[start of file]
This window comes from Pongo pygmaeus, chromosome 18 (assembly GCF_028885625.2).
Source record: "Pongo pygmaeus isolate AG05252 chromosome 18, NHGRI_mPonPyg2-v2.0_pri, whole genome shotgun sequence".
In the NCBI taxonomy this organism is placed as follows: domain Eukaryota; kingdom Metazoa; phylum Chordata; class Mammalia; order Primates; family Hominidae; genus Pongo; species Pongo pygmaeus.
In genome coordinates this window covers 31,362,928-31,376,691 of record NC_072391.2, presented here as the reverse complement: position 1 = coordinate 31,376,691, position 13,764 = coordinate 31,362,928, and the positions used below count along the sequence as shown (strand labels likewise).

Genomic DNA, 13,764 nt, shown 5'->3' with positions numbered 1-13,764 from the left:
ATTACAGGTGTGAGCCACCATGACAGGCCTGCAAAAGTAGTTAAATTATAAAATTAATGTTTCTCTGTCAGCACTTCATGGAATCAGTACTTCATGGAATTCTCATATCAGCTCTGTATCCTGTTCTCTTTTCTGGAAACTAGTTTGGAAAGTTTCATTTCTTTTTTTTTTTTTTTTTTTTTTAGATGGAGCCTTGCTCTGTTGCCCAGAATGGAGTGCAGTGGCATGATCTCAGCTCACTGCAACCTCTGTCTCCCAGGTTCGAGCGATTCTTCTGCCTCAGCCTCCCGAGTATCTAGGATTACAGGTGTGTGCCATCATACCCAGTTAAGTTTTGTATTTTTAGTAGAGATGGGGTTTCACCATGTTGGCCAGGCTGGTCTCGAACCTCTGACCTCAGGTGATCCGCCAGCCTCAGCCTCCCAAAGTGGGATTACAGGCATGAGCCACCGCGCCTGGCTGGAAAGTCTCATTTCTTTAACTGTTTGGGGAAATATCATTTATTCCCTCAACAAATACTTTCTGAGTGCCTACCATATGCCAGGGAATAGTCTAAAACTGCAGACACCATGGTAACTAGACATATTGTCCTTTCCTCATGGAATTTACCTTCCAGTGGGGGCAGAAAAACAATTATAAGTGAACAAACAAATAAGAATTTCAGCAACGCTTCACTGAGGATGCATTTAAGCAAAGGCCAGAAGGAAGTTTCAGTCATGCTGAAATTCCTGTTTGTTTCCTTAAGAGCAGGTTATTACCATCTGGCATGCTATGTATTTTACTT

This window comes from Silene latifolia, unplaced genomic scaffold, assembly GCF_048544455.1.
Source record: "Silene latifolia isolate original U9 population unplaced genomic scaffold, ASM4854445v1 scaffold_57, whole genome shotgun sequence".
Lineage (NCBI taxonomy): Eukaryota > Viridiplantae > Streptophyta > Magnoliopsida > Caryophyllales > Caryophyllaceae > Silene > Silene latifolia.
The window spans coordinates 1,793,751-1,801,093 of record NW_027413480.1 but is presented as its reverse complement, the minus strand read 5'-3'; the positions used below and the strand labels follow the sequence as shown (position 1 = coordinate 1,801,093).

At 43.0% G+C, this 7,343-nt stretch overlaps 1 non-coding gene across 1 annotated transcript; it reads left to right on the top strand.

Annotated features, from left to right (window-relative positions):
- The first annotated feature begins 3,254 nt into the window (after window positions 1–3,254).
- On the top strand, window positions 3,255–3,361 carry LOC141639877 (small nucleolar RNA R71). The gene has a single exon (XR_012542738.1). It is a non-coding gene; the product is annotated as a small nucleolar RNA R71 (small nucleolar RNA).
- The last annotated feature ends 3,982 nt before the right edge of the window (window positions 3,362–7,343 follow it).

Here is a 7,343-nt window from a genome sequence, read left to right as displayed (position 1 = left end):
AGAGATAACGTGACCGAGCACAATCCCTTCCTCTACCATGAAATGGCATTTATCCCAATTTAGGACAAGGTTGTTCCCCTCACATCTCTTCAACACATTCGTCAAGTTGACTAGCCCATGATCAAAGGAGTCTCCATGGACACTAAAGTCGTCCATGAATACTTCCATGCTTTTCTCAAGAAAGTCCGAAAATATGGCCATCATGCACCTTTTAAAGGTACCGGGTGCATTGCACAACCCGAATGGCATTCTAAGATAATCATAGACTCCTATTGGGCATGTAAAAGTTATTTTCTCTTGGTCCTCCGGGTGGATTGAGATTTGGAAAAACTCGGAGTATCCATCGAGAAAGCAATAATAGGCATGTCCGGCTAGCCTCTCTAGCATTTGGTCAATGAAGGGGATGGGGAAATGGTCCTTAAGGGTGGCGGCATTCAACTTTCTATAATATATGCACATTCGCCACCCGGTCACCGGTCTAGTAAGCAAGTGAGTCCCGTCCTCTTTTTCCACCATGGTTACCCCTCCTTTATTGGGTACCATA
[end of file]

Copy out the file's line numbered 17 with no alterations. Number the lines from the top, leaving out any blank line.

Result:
AGAGATAACGTGACCGAGCACAATCCCTTCCTCTACCATGAAATGGCATTTATCCCAATTTAGGACAAGGTTGTTCCCCTCACATCTCTTCAACACATTCGTCAAGTTGACTAGCCCATGATCAAAGGAGTCTCCATGGACACTAAAGTCGTCCATGAATACTTCCATGCTTTTCTCAAGAAAGTCCGAAAATATGGCCATCATGCACCTTTTAAAGGTACCGGGTGCATTGCACAACCCGAATGGCATTCTAAGATAATCATAGACTCCTATTGGGCATGTAAAAGTTATTTTCTCTTGGTCCTCCGGGTGGATTGAGATTTGGAAAAACTCGGAGTATCCATCGAGAAAGCAATAATAGGCATGTCCGGCTAGCCTCTCTAGCATTTGGTCAATGAAGGGGATGGGGAAATGGTCCTTAAGGGTGGCGGCATTCAACTTTCTATAATATATGCACATTCGCCACCCGGTCACCGGTCTAGTAAGCAAGTGAGTCCCGTCCTCTTTTTCCACCATGGTTACCCCTCCTTTATTGGGTACCATA